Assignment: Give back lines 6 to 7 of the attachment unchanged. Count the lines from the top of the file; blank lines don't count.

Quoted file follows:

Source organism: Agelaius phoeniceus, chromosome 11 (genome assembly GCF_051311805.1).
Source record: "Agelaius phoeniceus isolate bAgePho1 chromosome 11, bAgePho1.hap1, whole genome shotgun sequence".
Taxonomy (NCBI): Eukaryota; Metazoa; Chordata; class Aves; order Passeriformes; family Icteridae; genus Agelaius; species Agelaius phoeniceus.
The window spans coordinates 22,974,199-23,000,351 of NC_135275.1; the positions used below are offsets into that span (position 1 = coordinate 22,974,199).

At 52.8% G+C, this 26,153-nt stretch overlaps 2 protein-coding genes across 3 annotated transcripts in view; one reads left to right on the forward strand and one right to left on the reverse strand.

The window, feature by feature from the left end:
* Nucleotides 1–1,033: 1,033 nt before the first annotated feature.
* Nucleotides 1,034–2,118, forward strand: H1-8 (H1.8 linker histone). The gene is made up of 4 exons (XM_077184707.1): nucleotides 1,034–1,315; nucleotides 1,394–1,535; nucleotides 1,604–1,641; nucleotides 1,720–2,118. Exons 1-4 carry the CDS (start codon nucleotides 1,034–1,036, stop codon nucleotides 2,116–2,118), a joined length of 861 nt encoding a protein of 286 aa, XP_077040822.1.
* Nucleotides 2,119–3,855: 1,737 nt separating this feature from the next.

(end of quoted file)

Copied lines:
The window, feature by feature from the left end:
* Nucleotides 1–1,033: 1,033 nt before the first annotated feature.